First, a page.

Amazon has introduced a new way to try and get money from people in exchange for goods. To be more specific, people who love gaming. It has opened up a Retro Zone gaming portal on its site. Unfortunately, it doesn’t inspire any sort of confidence. While it is a way to cater to a specific audience, it isn’t doing so in the right way.
If Amazon really wanted to try and build up goodwill among people who love games, maybe they shouldn’t be trying to focus on gimmicks and tearing down deals people are paying to access. Because really, this sudden Retro Gaming Zone section feels like a quick way to capitalize on something that has become topical due to the proliferation of plug-and-play systems like AtGames’ Atari and Sega Flashbacks or Nintendo’s Nintendo and Super NES Classics. Amazon brings up this portal like it is something for people to get excited about, when it is really bringing together a group of things we probably don’t have much interest in.
After all, the sections are divided into retro-themed apps, toys, gaming elements, and attire. It is not like anyone put actual effort into ensuring the things we are seeing have real value or actually apply. The bottom of the page even says, “Retro Zone was happily curated for you by Amazon Appstore.” Maybe that’s why the Stranger Things mobile game, which is fun and all, but a new product created in a 16-bit style, somehow slipped into a section that should be focusing on things connected to actual retro games. One of the top “recommendations” when I visited was a European copy of Star Fox for $489.99.
Part of this promotion is also Amazon exclusives in games. But most of these are garbage too. The only ones worth exploring are the exclusive background music included in the copies of Rayforce and Raystorm available via the Amazon Appstore, but that only amounts to two new songs in each game. Oddworld: Munch’s Oddyssey gets you an orange Abe skin, in case you want to be reminded of the retailer while playing it on your Android device. And Glow Hockey: The Amazon Edition has a table, puck, and paddles with Amazon’s logos on them. In case you’re keeping track, only three of those four apps even qualify as retro.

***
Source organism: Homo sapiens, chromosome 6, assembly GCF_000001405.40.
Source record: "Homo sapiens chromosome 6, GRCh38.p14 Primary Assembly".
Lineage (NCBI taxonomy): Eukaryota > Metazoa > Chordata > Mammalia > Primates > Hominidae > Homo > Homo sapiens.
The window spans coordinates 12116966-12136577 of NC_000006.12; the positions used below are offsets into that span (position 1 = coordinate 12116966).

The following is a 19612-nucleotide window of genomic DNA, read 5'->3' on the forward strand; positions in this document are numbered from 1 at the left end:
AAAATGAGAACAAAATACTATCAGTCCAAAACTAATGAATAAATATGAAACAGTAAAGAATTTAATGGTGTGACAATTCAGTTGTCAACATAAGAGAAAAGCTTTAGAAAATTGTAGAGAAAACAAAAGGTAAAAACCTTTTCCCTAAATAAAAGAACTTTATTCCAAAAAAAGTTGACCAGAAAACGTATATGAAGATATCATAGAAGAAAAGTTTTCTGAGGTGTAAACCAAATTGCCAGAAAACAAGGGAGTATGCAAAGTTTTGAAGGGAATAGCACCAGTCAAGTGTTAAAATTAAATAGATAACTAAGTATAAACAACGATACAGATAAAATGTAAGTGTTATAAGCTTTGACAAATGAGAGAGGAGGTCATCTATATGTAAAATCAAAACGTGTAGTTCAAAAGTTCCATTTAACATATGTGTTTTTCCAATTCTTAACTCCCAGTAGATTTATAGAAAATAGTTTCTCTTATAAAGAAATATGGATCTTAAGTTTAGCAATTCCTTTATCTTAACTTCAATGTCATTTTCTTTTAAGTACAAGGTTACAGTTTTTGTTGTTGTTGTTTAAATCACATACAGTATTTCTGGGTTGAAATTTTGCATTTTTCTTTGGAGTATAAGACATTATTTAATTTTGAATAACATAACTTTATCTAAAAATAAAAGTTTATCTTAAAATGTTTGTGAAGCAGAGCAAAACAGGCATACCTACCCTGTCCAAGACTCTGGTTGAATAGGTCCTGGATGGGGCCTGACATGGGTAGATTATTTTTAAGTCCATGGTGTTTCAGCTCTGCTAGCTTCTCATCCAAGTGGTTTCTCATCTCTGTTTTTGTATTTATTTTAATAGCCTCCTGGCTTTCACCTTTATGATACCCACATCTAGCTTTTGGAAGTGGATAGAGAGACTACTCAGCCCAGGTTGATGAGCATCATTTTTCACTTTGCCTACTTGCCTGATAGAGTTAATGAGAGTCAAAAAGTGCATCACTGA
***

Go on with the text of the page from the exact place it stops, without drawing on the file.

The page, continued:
Now how Amazon could really cater to gamers? Stop taking away the things we like. Remember how I mentioned that earlier? Amazon Prime used to be a great service for people who liked buying new games. Like Best Buy Gamer’s Club Unlocked, you could get 20% off of games you pre-ordered or purchased within two weeks of their launch. Except then, abruptly, it took that away. Suddenly, the discount only applied to pre-orders. In some cases, pre-orders for games like Call of Duty: WWII or Destiny 2 didn’t have that 20% discount. And should you live in Canada, well, in 2017 your discount dropped from 20% to 10%.
Instead of trying to sell us on things designed to try and tap into nostalgia and might be crappy or overpriced, maybe Amazon should show a little actual interest in a huge gaming audience. A curated section of retro gaming items of real value would be great. Classic games from our region, official merchandise that is high quality, and apps that don’t have Amazon logos strewn throughout them would be nice. But the Retro Zone is the equivalent of a store representative approaching us the way Steve Buscemi did in 30 Rock when he dressed up in a “youthful” way, approached some kids, and said, “How do you do, fellow teens?” We know what’s going on and don’t appreciate it.